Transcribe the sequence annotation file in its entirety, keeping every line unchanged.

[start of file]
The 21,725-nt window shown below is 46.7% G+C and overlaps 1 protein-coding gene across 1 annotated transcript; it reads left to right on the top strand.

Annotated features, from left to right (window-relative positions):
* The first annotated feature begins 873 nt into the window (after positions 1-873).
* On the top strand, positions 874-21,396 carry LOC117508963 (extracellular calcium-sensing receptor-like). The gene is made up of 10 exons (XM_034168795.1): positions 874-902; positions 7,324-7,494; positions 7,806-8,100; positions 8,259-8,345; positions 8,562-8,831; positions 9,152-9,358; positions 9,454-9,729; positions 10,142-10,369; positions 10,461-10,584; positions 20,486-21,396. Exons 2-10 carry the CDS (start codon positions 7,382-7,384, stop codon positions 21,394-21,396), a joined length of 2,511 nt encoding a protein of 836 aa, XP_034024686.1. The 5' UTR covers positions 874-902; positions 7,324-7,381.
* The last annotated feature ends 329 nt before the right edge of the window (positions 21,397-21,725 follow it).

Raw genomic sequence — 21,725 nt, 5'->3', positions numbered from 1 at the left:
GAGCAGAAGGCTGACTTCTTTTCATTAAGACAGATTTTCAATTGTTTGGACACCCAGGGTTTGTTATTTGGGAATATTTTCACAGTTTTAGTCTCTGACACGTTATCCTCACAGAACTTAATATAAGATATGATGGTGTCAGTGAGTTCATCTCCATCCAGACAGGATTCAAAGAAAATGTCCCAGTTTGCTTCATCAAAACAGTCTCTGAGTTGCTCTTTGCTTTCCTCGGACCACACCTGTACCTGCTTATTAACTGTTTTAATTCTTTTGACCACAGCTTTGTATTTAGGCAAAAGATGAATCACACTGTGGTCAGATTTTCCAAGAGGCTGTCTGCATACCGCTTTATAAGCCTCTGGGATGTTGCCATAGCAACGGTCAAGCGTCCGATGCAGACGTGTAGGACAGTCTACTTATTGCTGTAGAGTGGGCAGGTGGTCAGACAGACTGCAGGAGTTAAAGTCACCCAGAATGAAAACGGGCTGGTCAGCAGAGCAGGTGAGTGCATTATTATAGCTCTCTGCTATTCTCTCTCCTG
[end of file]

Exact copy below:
The 21,725-nt window shown below is 46.7% G+C and overlaps 1 protein-coding gene across 1 annotated transcript; it reads left to right on the top strand.

Annotated features, from left to right (window-relative positions):
* The first annotated feature begins 873 nt into the window (after positions 1-873).
* On the top strand, positions 874-21,396 carry LOC117508963 (extracellular calcium-sensing receptor-like). The gene is made up of 10 exons (XM_034168795.1): positions 874-902; positions 7,324-7,494; positions 7,806-8,100; positions 8,259-8,345; positions 8,562-8,831; positions 9,152-9,358; positions 9,454-9,729; positions 10,142-10,369; positions 10,461-10,584; positions 20,486-21,396. Exons 2-10 carry the CDS (start codon positions 7,382-7,384, stop codon positions 21,394-21,396), a joined length of 2,511 nt encoding a protein of 836 aa, XP_034024686.1. The 5' UTR covers positions 874-902; positions 7,324-7,381.
* The last annotated feature ends 329 nt before the right edge of the window (positions 21,397-21,725 follow it).

Raw genomic sequence — 21,725 nt, 5'->3', positions numbered from 1 at the left:
GAGCAGAAGGCTGACTTCTTTTCATTAAGACAGATTTTCAATTGTTTGGACACCCAGGGTTTGTTATTTGGGAATATTTTCACAGTTTTAGTCTCTGACACGTTATCCTCACAGAACTTAATATAAGATATGATGGTGTCAGTGAGTTCATCTCCATCCAGACAGGATTCAAAGAAAATGTCCCAGTTTGCTTCATCAAAACAGTCTCTGAGTTGCTCTTTGCTTTCCTCGGACCACACCTGTACCTGCTTATTAACTGTTTTAATTCTTTTGACCACAGCTTTGTATTTAGGCAAAAGATGAATCACACTGTGGTCAGATTTTCCAAGAGGCTGTCTGCATACCGCTTTATAAGCCTCTGGGATGTTGCCATAGCAACGGTCAAGCGTCCGATGCAGACGTGTAGGACAGTCTACTTATTGCTGTAGAGTGGGCAGGTGGTCAGACAGACTGCAGGAGTTAAAGTCACCCAGAATGAAAACGGGCTGGTCAGCAGAGCAGGTGAGTGCATTATTATAGCTCTCTGCTATTCTCTCTCCTG